Let me ask you a question that I hope you will take seriously: where do you need to go to be faithful to the Lord’s calling in your life? For you it may be a question of vocation. Have you examined your life lately to see if you are spending it the way the Lord really wants you to? For you it may be a question of commitment. Have you examined your life lately to see if you really intend to live it in service to Christ? For you it may be a question of ethics. Have you examined your life lately to see if there are places you are living in ways that run counter to your Christian faith and witness? For you it may be a question of service. Have you examined your life lately to see if there are ways you need to be serving that you are not?

Sometimes I find myself thinking and saying that most of us need to do a much better job of doing the little things. But then I realize that they must really be big things if we have such a hard time getting them done. It is time for more of us to break out of our established ways of living and do some of those things, though. For example, you may need to be inviting people to church. You may need to be living a more Christ-like life in your workplace. You may need to share your testimony with someone who needs to come to Christ. You may need to work with children or preschoolers or youth. You may need to sing in the choir.

I can’t be sure what your Galilee is, but I can be sure that many more of us need to get out of it and get on to somewhere else.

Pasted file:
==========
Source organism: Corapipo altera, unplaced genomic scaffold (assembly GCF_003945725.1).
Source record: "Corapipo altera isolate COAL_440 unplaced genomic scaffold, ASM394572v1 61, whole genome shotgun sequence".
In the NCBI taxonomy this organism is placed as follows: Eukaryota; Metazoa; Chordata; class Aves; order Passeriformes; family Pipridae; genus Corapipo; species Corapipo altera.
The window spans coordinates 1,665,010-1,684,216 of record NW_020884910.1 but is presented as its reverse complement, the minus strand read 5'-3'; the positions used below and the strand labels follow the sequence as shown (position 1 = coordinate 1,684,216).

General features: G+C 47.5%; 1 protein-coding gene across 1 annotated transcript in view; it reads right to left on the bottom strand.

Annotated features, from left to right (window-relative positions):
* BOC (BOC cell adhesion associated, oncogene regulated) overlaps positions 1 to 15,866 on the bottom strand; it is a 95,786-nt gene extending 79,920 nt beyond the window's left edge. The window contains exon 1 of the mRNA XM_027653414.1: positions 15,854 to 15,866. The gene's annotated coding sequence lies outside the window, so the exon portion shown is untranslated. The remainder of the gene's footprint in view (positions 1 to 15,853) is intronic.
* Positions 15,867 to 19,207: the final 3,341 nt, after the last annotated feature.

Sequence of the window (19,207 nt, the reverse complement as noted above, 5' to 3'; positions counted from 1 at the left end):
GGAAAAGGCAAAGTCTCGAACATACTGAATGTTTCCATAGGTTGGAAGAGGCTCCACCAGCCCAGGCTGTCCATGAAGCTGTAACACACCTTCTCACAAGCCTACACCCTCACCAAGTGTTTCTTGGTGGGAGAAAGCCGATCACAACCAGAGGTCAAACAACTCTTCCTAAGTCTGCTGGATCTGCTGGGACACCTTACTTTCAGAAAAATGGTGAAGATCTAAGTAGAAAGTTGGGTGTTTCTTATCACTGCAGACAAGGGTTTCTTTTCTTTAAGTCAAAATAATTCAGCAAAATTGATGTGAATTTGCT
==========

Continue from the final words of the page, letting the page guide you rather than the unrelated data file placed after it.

There is work to be done, and we have to do it. We have to get our heads out of the clouds and our feet on the ground.

But let’s face it: if our hearts aren’t in the clouds, we don’t have a chance.

Look at what the angels told the apostles after asking them why they were gazing into heaven: “This Jesus, who has been taken up from you into heaven, will come in the same way as you saw him go into heaven” (v. 11). That’s the reality that they carried in their hearts with them back to Jerusalem. The reality is that Jesus Christ has ascended to the right hand of God and from that place he reigns over all creation, over this world, and over our lives. The reality is that Jesus Christ will one day return in power to establish his reign completely and permanently; that is the blessed hope on which the apostles depended and on which we can count.

The apostles’ hearts were in the clouds and that’s where ours are, too: we love and depend on the only hope we have—the ascended and coming Lord.

The psalmist said, “I look unto the hills from which comes my help.” The apostles would have sung a variation on that theme: “I look to heaven from which comes my help.” For when the apostles went back to Jerusalem they went looking expectantly for the coming of the Holy Spirit. They went looking expectantly for the power of God to fall on them that would empower them for their work and for their mission. Their hearts were in the right place, for they were in an expectant place; they were expecting the power of God to come to them and enable them. So what did they do? They waited and they prayed (v. 14).

Sometimes we have to wait and pray. We must do what we must do, but we must do it only with the leadership and empowerment of God. We simply can never afford to forget from where our help comes, from where our power comes, from where our sustenance comes—it comes from heaven above where the Son is seated at the right hand of the Father and from where the Holy Spirit comes to us.

What finally transformed those disciples from men of Galilee into those people who turned the world upside down? It was their obedience to do the work, to be sure, but it was also their expectant waiting for the power that inevitably came. Their feet were on the ground but their hearts were in the clouds.

May it ever be so for us!